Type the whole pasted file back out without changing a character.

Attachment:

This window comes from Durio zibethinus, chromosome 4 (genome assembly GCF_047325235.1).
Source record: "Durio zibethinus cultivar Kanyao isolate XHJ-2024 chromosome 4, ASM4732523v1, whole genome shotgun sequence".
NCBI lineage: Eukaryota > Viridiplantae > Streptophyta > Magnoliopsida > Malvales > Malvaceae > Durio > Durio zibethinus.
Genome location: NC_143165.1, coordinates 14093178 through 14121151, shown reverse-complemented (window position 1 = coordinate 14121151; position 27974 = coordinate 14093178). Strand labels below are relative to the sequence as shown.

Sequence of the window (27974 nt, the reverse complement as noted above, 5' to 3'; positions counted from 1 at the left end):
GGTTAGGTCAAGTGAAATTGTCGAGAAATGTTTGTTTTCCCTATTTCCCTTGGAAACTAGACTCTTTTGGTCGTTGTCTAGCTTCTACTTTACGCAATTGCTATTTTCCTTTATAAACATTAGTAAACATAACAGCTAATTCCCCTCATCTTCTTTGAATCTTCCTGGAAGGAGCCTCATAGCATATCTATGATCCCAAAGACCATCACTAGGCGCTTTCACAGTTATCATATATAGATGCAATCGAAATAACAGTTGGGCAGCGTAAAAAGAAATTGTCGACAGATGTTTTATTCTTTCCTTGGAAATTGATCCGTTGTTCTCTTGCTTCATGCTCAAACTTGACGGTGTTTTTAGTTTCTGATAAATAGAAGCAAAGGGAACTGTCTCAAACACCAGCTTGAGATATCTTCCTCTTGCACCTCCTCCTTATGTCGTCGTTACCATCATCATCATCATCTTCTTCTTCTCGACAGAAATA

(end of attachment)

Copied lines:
This window comes from Durio zibethinus, chromosome 4 (genome assembly GCF_047325235.1).
Source record: "Durio zibethinus cultivar Kanyao isolate XHJ-2024 chromosome 4, ASM4732523v1, whole genome shotgun sequence".
NCBI lineage: Eukaryota > Viridiplantae > Streptophyta > Magnoliopsida > Malvales > Malvaceae > Durio > Durio zibethinus.
Genome location: NC_143165.1, coordinates 14093178 through 14121151, shown reverse-complemented (window position 1 = coordinate 14121151; position 27974 = coordinate 14093178). Strand labels below are relative to the sequence as shown.

Sequence of the window (27974 nt, the reverse complement as noted above, 5' to 3'; positions counted from 1 at the left end):
GGTTAGGTCAAGTGAAATTGTCGAGAAATGTTTGTTTTCCCTATTTCCCTTGGAAACTAGACTCTTTTGGTCGTTGTCTAGCTTCTACTTTACGCAATTGCTATTTTCCTTTATAAACATTAGTAAACATAACAGCTAATTCCCCTCATCTTCTTTGAATCTTCCTGGAAGGAGCCTCATAGCATATCTATGATCCCAAAGACCATCACTAGGCGCTTTCACAGTTATCATATATAGATGCAATCGAAATAACAGTTGGGCAGCGTAAAAAGAAATTGTCGACAGATGTTTTATTCTTTCCTTGGAAATTGATCCGTTGTTCTCTTGCTTCATGCTCAAACTTGACGGTGTTTTTAGTTTCTGATAAATAGAAGCAAAGGGAACTGTCTCAAACACCAGCTTGAGATATCTTCCTCTTGCACCTCCTCCTTATGTCGTCGTTACCATCATCATCATCATCTTCTTCTTCTCGACAGAAATA